An important attribute of the MedDiet is the focus on eating patterns as opposed to strict formulations. There are no calorie or fat calculations. And because many different countries practice the same concepts, there are many variations depending on regional availability of the beneficial foodstuffs. There is no specific definition, with flexibility in how it manifests. This attribute allows one to tailor it to their needs and preferences.
The benefits appear to be due, at least in part, to the healthy fats consumed in the Mediterranean Diet, which are derived from foods like olive oil, nuts and fish. The reduction of saturated fat and trans-fat is an additional factor in its health benefits. Small amounts of saturated fat are important but too much raises your bad cholesterol, increasing the risk of plaque buildup in your arteries. On the other hand, trans fat has no health benefits whatsoever, being completely artificial. Both of these bad fats appear likely to increase blood-borne levels of inflammation.
Those aiming to align their dietary regimen with the MedDiet should make vegetables the foundation of their foodstuffs. Also important is regular consumption of beans, lentils, and nuts. Whole grains are recommended as part of the MedDiet, eschewing refined carbohydrates and processed flours. Also part of the dietary regimen is a moderate amount of cheese and yogurt.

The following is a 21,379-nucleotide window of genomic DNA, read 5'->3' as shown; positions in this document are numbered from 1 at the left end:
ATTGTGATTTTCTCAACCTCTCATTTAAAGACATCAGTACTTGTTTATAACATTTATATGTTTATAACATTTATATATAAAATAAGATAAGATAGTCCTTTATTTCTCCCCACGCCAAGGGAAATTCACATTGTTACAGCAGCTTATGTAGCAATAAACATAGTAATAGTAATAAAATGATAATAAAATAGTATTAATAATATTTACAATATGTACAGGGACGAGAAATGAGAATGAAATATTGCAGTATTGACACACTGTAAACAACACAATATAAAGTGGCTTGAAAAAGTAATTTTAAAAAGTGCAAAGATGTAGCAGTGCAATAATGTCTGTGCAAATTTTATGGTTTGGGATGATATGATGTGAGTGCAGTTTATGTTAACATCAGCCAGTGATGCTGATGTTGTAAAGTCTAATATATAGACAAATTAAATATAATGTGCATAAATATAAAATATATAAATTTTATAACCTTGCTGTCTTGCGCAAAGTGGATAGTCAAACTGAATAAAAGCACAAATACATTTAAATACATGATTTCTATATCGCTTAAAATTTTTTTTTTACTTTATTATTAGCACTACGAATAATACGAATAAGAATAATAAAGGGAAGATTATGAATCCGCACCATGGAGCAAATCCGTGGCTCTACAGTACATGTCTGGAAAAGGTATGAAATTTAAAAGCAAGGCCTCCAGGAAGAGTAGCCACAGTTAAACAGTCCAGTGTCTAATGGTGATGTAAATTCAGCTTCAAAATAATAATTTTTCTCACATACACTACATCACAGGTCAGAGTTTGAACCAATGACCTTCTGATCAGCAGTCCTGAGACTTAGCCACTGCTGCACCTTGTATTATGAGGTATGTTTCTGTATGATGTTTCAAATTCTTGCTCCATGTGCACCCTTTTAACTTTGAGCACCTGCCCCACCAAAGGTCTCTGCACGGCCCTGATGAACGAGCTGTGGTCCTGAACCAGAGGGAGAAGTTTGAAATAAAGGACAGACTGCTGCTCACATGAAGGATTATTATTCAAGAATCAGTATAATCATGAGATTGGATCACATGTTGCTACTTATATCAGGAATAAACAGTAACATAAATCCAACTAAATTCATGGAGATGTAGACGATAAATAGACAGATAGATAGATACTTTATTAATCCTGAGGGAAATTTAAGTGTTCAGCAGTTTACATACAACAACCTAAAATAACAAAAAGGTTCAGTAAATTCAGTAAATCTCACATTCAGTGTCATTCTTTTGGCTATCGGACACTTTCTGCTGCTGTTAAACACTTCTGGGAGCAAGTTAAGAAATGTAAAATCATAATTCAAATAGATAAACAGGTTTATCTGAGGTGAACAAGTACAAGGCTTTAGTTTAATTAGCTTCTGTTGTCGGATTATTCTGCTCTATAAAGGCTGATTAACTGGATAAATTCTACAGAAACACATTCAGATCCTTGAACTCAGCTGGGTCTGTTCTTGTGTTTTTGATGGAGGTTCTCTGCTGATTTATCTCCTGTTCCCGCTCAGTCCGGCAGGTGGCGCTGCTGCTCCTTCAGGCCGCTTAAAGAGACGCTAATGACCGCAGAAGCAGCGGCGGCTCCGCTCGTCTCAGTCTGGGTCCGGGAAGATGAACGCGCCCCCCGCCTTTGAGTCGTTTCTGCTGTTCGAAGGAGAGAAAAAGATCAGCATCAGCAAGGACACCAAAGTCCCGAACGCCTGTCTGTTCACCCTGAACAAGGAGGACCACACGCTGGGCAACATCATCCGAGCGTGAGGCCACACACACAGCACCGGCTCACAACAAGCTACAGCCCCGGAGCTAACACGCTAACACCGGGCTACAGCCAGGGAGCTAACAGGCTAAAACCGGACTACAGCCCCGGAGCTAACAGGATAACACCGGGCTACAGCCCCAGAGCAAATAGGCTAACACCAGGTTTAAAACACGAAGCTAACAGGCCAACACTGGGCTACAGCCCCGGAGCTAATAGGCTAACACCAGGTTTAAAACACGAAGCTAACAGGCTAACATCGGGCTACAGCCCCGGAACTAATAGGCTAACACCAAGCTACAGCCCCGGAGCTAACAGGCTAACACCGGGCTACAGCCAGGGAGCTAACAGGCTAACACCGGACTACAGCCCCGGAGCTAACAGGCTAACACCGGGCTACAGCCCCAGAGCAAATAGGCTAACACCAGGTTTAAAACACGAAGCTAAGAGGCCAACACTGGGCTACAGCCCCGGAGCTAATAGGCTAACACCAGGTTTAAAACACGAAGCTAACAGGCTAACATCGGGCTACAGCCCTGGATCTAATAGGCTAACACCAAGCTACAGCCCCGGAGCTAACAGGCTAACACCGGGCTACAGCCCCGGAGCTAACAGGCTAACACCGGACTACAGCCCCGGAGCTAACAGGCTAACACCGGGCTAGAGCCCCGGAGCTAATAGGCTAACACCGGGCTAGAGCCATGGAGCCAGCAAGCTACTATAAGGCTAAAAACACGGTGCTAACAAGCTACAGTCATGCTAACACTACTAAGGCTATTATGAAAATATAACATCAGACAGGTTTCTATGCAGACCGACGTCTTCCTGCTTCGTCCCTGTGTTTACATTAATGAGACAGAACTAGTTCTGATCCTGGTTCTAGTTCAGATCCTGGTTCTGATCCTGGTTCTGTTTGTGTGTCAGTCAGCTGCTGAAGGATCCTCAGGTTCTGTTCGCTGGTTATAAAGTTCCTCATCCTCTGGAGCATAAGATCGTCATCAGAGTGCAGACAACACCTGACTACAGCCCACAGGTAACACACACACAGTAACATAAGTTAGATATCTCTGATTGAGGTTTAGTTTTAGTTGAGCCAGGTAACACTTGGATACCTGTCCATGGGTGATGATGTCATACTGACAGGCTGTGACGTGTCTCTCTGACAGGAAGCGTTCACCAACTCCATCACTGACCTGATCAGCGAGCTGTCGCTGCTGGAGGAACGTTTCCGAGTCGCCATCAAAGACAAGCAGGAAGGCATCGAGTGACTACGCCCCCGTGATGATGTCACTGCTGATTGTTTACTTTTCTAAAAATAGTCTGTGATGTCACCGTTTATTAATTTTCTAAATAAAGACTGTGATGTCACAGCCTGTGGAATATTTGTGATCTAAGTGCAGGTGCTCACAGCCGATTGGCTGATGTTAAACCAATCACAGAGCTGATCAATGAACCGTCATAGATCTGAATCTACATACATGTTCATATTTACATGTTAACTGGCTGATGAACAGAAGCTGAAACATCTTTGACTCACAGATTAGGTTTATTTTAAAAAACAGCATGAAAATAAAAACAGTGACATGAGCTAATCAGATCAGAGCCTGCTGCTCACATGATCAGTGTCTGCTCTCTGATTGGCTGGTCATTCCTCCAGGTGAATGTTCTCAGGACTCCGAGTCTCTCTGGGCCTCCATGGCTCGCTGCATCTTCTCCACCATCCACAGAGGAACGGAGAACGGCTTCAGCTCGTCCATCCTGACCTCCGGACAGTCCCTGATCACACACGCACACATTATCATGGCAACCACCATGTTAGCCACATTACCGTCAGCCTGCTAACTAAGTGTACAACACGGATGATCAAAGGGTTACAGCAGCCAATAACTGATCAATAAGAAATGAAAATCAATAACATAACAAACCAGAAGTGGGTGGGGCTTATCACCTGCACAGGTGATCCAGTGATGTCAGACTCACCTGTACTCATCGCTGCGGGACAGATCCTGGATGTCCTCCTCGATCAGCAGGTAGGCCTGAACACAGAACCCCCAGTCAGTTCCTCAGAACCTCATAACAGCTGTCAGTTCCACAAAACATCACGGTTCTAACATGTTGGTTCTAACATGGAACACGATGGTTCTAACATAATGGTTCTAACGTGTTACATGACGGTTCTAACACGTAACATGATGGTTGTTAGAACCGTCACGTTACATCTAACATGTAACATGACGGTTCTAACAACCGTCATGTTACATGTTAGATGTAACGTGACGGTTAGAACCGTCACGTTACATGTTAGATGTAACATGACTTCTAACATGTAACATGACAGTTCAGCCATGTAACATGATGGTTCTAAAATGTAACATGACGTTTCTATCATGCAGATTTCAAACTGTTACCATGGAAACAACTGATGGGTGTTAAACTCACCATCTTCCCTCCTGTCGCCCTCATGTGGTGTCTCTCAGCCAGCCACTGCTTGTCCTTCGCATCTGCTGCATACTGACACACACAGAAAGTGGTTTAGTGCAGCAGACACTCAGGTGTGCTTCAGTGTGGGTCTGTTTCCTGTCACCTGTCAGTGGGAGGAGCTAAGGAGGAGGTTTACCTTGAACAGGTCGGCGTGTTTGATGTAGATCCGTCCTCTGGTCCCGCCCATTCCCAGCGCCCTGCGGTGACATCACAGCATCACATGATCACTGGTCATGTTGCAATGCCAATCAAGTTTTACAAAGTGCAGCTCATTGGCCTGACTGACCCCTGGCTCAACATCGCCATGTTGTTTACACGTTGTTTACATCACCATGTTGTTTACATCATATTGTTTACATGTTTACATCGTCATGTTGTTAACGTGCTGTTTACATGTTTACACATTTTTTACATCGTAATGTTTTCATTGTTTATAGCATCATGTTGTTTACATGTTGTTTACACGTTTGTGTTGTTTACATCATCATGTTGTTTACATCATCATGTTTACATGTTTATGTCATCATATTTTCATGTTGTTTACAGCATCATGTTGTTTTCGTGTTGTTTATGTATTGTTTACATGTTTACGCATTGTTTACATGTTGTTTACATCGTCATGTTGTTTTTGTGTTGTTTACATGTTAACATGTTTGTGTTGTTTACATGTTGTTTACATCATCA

The Mediterranean diet limits the use of sodium, healthy since a diet high in sodium can raise your blood pressure. There is minimal consumption of sugars and refined carbohydrates, which have numerous harmful effects on our body. Foods high in refined carbs can lead to spikes in blood sugar levels, encouraging metabolic syndrome, diabetes and prediabetes, as well as central adiposity.
Western medicine would like to distill health-giving therapies down to a single agent, but this is not how nature works. Studies have ably demonstrated the diverse assortment of food types in the MedDiet are optimal for health. There’s no single food or ingredient responsible for the many benefits. Instead, the diet is good for you because of the combination of nutrients it provides. The MedDiet is unique, especially because of the relatively high intake of nuts and olive oil, along with including a moderate intake of wine.
The global industrialization of society has led to a rapid dissemination of ultra-processed foods, fast food, and unhealthy eating patterns. An overview of disease trends reveals a clear association with the Western diet, with its emphasis on meat at every meal, packaged foods, and the ubiquitous use of saturated and trans fats.
Although definitive information about nutrition and its relationship to health and disease prevention has been slow in coming, the evidence now is clear. We have done enough studies and gathered sufficient evidence. We know that health, well-being, and longevity are fostered, encouraged, and more likely achieved, if one follows the tenets of the Mediterranean diet.